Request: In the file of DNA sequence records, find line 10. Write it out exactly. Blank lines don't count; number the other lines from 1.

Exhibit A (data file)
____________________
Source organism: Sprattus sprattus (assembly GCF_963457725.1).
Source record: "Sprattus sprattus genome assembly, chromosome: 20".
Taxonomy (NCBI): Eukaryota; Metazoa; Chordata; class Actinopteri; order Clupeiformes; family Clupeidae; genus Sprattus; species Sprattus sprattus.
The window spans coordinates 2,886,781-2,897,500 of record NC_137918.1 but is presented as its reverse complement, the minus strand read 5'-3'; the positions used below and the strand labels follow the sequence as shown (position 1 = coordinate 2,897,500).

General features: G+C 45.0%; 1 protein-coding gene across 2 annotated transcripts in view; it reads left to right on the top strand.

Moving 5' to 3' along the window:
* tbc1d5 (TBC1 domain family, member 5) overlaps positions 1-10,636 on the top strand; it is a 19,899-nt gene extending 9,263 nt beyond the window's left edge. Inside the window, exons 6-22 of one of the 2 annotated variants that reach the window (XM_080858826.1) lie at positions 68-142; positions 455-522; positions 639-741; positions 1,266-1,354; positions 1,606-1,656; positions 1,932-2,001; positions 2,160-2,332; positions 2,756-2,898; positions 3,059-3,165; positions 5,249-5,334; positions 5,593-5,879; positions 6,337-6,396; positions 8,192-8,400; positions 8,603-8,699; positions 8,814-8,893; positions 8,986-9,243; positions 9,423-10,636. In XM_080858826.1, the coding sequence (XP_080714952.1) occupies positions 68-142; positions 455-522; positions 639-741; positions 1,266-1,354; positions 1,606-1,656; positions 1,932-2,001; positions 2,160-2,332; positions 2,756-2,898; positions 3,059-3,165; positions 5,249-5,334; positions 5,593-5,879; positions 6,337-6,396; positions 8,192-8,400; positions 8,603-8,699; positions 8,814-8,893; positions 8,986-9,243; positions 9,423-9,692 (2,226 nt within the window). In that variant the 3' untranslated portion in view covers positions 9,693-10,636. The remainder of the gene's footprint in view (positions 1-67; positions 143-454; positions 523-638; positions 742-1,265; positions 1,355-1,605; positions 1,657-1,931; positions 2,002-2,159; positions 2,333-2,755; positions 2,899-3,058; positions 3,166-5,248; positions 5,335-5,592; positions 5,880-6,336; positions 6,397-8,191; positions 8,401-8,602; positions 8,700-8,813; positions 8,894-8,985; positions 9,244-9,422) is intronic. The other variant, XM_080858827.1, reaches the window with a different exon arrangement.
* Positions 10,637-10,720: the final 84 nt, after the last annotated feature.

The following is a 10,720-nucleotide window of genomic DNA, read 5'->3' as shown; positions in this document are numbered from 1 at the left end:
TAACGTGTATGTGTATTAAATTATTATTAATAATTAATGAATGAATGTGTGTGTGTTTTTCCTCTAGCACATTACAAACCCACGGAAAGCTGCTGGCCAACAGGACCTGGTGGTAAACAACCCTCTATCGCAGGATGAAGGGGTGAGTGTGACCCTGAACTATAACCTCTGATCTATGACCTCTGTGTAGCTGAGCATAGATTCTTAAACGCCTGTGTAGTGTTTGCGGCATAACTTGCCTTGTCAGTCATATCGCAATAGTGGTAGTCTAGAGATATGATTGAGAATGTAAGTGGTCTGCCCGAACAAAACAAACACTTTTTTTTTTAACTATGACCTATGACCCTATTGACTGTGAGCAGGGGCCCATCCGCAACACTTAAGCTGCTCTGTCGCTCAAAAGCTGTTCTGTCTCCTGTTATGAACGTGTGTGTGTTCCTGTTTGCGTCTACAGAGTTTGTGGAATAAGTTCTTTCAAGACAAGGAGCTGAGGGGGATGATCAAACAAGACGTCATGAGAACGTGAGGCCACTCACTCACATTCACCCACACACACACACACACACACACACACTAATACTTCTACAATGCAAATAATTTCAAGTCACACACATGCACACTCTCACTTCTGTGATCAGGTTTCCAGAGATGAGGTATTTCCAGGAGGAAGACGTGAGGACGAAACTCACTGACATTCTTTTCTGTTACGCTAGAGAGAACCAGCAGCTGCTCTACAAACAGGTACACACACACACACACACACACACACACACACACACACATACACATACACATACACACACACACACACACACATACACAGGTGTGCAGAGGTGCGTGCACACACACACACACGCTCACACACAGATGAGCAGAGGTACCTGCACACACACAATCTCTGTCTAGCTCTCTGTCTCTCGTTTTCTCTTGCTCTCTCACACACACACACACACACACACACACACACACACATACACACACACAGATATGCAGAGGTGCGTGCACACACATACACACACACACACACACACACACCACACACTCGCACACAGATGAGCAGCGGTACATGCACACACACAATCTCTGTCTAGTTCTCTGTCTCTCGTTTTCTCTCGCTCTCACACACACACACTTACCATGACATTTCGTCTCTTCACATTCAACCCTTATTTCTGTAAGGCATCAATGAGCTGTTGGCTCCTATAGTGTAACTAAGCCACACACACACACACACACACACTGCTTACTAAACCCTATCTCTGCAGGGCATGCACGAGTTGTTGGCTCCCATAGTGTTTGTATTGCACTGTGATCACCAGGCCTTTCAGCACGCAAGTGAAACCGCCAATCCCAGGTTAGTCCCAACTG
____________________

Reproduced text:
TAACGTGTATGTGTATTAAATTATTATTAATAATTAATGAATGAATGTGTGTGTGTTTTTCCTCTAGCACATTACAAACCCACGGAAAGCTGCTGGCCAACAGGACCTGGTGGTAAACAACCCTCTATCGCAGGATGAAGGGGTGAGTGTGACCCTGAACTATAACCTCTGATCTATGACCTCTGTGTAGCTGAGCATAGATTCTTAAACGCCTGTGTAGTGTTTGCGGCATAACTTGCCTTGTCAGTCATATCGCAATAGTGGTAGTCTAGAGATATGATTGAGAATGTAAGTGGTCTGCCCGAACAAAACAAACACTTTTTTTTTTAACTATGACCTATGACCCTATTGACTGTGAGCAGGGGCCCATCCGCAACACTTAAGCTGCTCTGTCGCTCAAAAGCTGTTCTGTCTCCTGTTATGAACGTGTGTGTGTTCCTGTTTGCGTCTACAGAGTTTGTGGAATAAGTTCTTTCAAGACAAGGAGCTGAGGGGGATGATCAAACAAGACGTCATGAGAACGTGAGGCCACTCACTCACATTCACCCACACACACACACACACACACACACACTAATACTTCTACAATGCAAATAATTTCAAGTCACACACATGCACACTCTCACTTCTGTGATCAGGTTTCCAGAGATGAGGTATTTCCAGGAGGAAGACGTGAGGACGAAACTCACTGACATTCTTTTCTGTTACGCTAGAGAGAACCAGCAGCTGCTCTACAAACAGGTACACACACACACACACACACACACACACACACACACACATACACATACACATACACACACACACACACACACATACACAGGTGTGCAGAGGTGCGTGCACACACACACACACGCTCACACACAGATGAGCAGAGGTACCTGCACACACACAATCTCTGTCTAGCTCTCTGTCTCTCGTTTTCTCTTGCTCTCTCACACACACACACACACACACACACACACACACACATACACACACACAGATATGCAGAGGTGCGTGCACACACATACACACACACACACACACACACACCACACACTCGCACACAGATGAGCAGCGGTACATGCACACACACAATCTCTGTCTAGTTCTCTGTCTCTCGTTTTCTCTCGCTCTCACACACACACACTTACCATGACATTTCGTCTCTTCACATTCAACCCTTATTTCTGTAAGGCATCAATGAGCTGTTGGCTCCTATAGTGTAACTAAGCCACACACACACACACACACACACTGCTTACTAAACCCTATCTCTGCAGGGCATGCACGAGTTGTTGGCTCCCATAGTGTTTGTATTGCACTGTGATCACCAGGCCTTTCAGCACGCAAGTGAAACCGCCAATCCCAGGTTAGTCCCAACTG